Both index patients fulfill the diagnostic criteria for AR HSP with mental impairment and a thin CC. The slow clinical progression correlates with the structural and functional findings. Interestingly, comparison of the clinical and structural data in index patient II:9 indicates that thinning of the CC may already be present at an early stage of the disease. Apart from these structural changes, our electrophysiological data demonstrated a pronounced functional deficit in inhibitory responses across the CC, which correlates to dysfunctional corticocortical projection. Transcallosal inhibition physiologically reflects suppression of ongoing voluntary electromyographic activity in the ipsilateral distal hand muscles after transcranial magnetic stimulation10,11 and is present in patients with pure HSP with CC of a normal size.12

Progressive cortical atrophy paralleled by increasing cerebral and thalamic hypometabolism was present in patient II:9, who was the more severely affected. Cognitive performance was consistent with MR imaging and FDG-PET findings. Cortical and thalamic hypometabolism and decreased cerebral blood flow were previously described in spastic gait gene 11.6,13 Moreover, a case of AR HSP with thin CC that was neuropathologically analyzed14 also had cortical and thalamic degeneration. However, cortical and thalamic degeneration are not specific for complicated HSP but have been described in many degenerative diseases with cognitive impairment such as Niemann-Pick disease type C,15 sporadic Creutzfeldt-Jakob disease,16 and Alzheimer disease.17

Skull size and shape were normal in both index patients, and early clinical history was not remarkable for any obvious neurological deficits, which suggests normal prenatal and postnatal brain development. Patterns of callosal atrophy are different among neurodegenerative diseases, and CC atrophy may correlate with cortical atrophy.18

Long-projecting axons appear to be more susceptible to degeneration in HSP with a thin CC, which results in severe gait impairment and impaired mental performance. Some of the spastic gait gene loci have already been characterized, and the neurobiological function of these gene products indicates a function in axon and myelin maintenance (eg, L1 cell adhesion molecule and spastin).1921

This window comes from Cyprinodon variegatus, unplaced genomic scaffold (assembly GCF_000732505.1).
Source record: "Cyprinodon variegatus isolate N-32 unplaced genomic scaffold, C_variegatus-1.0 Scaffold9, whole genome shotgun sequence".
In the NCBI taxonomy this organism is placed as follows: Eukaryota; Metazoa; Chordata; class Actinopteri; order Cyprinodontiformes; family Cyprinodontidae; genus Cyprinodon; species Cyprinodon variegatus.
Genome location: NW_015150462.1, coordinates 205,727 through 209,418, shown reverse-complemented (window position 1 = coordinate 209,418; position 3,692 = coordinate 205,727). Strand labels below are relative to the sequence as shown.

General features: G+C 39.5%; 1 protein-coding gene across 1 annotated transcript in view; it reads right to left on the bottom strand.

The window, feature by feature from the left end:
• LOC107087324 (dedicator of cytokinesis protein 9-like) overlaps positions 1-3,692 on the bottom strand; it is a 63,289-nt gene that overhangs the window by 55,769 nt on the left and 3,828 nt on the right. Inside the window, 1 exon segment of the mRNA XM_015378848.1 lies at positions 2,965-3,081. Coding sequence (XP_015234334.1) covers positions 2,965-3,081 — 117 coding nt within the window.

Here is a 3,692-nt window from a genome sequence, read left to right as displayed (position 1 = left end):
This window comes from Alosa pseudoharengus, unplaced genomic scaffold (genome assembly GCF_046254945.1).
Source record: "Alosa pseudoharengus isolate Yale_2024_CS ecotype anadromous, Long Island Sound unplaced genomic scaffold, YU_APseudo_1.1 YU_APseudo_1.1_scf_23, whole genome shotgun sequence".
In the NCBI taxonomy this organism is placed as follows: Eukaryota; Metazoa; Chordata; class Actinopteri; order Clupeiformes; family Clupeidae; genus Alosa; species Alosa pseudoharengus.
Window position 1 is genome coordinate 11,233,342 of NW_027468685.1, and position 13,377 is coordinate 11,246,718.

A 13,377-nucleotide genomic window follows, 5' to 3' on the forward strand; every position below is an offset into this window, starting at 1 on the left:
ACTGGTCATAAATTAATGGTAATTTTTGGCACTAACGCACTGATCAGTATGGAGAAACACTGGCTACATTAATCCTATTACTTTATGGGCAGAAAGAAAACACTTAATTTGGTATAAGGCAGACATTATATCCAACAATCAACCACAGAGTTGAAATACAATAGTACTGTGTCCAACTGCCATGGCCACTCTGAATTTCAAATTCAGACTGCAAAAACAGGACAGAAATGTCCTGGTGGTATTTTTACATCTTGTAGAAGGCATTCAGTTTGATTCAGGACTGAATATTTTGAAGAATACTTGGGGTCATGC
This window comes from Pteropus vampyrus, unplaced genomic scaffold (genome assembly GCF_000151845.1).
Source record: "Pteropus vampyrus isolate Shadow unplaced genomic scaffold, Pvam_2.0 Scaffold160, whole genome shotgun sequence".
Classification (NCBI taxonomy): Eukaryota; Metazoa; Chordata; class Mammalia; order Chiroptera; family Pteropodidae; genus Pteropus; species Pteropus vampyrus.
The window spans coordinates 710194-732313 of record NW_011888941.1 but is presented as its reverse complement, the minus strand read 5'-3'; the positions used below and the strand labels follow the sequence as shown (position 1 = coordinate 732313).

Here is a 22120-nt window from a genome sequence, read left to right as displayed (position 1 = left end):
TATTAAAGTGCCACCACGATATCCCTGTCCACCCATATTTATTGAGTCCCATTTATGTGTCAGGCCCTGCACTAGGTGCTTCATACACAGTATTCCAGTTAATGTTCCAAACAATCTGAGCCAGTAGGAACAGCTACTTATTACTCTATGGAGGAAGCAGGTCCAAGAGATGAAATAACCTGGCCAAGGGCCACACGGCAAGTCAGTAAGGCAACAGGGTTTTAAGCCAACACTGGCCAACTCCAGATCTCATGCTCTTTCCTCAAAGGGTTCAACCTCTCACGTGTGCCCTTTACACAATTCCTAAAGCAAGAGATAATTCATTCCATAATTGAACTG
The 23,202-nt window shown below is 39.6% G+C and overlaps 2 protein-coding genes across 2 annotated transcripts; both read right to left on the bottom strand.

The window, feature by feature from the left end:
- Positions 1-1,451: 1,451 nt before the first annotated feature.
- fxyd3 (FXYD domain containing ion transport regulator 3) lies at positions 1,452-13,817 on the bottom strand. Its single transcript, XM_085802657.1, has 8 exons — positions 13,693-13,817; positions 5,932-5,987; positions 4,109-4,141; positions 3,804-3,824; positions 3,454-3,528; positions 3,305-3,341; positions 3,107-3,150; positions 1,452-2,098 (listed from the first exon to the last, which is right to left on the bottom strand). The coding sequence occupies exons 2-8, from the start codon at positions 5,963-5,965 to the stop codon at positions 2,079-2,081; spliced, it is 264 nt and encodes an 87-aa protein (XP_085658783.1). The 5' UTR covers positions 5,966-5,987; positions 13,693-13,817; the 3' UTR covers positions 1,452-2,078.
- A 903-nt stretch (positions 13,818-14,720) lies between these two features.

GENES MAPPING TO CHROMOSOME 15q13-15

Several other loci for AR HSP are described; however, to our knowledge, AR HSP with a thin CC has been reported with linkage to chromosome 15q13-15.4 This finding is in accordance with ours. This locus is associated with the Andermann syndrome, an AR disease characterized by partial or complete agenesis of the CC, sensorimotor neuropathy, and mental retardation.8,22

Andermann syndrome maps to chromosome 15q14 and is associated with mutations in the gene SLC12A6, which encodes KCC3.8 In the present and previously published studies, AR HSP with a thin CC maps closely to the Andermann syndrome region and shares major clinical features. The hypothesis, however, that AR HSP with a thin CC and Andermann syndrome are allelic disorders4 cannot be supported by our genetic analysis. Once the underlying genetic defect is delineated, it may lead from an improved understanding of the disease to the development of therapeutic strategies to ameliorate the underlying neurodegenerative process.

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Article Information

Corresponding author and reprints: Juergen Winkler, MD, Klinik und Poliklinik für Neurologie, Universität Regensburg, Universitätsstr 84, D-93053 Regensburg, Germany (e-mail address: juergen.winkler@klinik.uni-regensburg.de).

Accepted for publication September 16, 2003.

Author contributions: Study concept and design (Drs Winner, Uyanik, and Winkler); acquisition of data (Drs Winner, Uyanik, Lange, Schulte-Mattler, Schuierer, Marienhagen, Hehr, and Winkler and Ms Gross); analysis and interpretation of data (Drs Winner, Uyanik, Schulte-Mattler, Schuierer, Marienhagen, Hehr, and Winkler and Ms Gross); drafting of the manuscript (Drs Winner, Uyanik, and Winkler); critical revision of the manuscript for important intellectual content (Drs Uyanik, Lange, Schulte-Mattler, Schuierer, Marienhagen, Hehr, and Winkler and Ms Gross); obtained funding (Drs Winner, Uyanik, and Winkler); administrative, technical, and material support (Drs Winner, Uyanik, Lange, Schulte-Mattler, Schuierer, Marienhagen, and Hehr and Ms Gross); study supervision (Drs Uyanik, Hehr, and Winkler).

Beate Winner and Goekhan Uyanik are fellows of the Regensburger Forschungsförderung in der Medizin of the School of Medicine, University of Regensburg, Germany.

We thank the patients and their families for their participation. We thank Bernhard Grigo and Petra Schopf for their excellent technical assistance. We also thank Leon J. Thal, MD, for revision of the manuscript and Ludwig Aigner, PhD, Ulrich Bogdahn, MD, and Jason P. Brown, MD, for their continuous support and critical comments.